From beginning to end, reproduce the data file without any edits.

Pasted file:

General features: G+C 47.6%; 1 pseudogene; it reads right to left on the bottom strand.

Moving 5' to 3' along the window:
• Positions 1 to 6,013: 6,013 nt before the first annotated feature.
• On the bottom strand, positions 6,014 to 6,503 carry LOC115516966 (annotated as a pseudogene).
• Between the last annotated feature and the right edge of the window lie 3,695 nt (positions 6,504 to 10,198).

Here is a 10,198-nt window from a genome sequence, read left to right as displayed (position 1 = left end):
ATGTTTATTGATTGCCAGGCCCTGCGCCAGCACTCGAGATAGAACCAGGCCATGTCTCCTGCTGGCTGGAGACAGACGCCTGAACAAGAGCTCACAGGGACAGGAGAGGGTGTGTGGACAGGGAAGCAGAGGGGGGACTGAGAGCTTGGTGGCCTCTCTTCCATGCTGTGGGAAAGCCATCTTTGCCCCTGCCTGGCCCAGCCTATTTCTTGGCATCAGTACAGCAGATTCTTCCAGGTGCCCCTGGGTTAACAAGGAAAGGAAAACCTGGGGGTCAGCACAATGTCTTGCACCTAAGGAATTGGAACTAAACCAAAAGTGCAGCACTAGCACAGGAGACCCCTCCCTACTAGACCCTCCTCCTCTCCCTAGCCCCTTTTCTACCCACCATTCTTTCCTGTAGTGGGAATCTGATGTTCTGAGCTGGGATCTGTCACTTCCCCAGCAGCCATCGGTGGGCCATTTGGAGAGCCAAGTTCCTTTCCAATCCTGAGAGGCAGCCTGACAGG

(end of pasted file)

General features: G+C 47.6%; 1 pseudogene; it reads right to left on the bottom strand.

Moving 5' to 3' along the window:
• Positions 1 to 6,013: 6,013 nt before the first annotated feature.
• On the bottom strand, positions 6,014 to 6,503 carry LOC115516966 (annotated as a pseudogene).
• Between the last annotated feature and the right edge of the window lie 3,695 nt (positions 6,504 to 10,198).

Here is a 10,198-nt window from a genome sequence, read left to right as displayed (position 1 = left end):
ATGTTTATTGATTGCCAGGCCCTGCGCCAGCACTCGAGATAGAACCAGGCCATGTCTCCTGCTGGCTGGAGACAGACGCCTGAACAAGAGCTCACAGGGACAGGAGAGGGTGTGTGGACAGGGAAGCAGAGGGGGGACTGAGAGCTTGGTGGCCTCTCTTCCATGCTGTGGGAAAGCCATCTTTGCCCCTGCCTGGCCCAGCCTATTTCTTGGCATCAGTACAGCAGATTCTTCCAGGTGCCCCTGGGTTAACAAGGAAAGGAAAACCTGGGGGTCAGCACAATGTCTTGCACCTAAGGAATTGGAACTAAACCAAAAGTGCAGCACTAGCACAGGAGACCCCTCCCTACTAGACCCTCCTCCTCTCCCTAGCCCCTTTTCTACCCACCATTCTTTCCTGTAGTGGGAATCTGATGTTCTGAGCTGGGATCTGTCACTTCCCCAGCAGCCATCGGTGGGCCATTTGGAGAGCCAAGTTCCTTTCCAATCCTGAGAGGCAGCCTGACAGG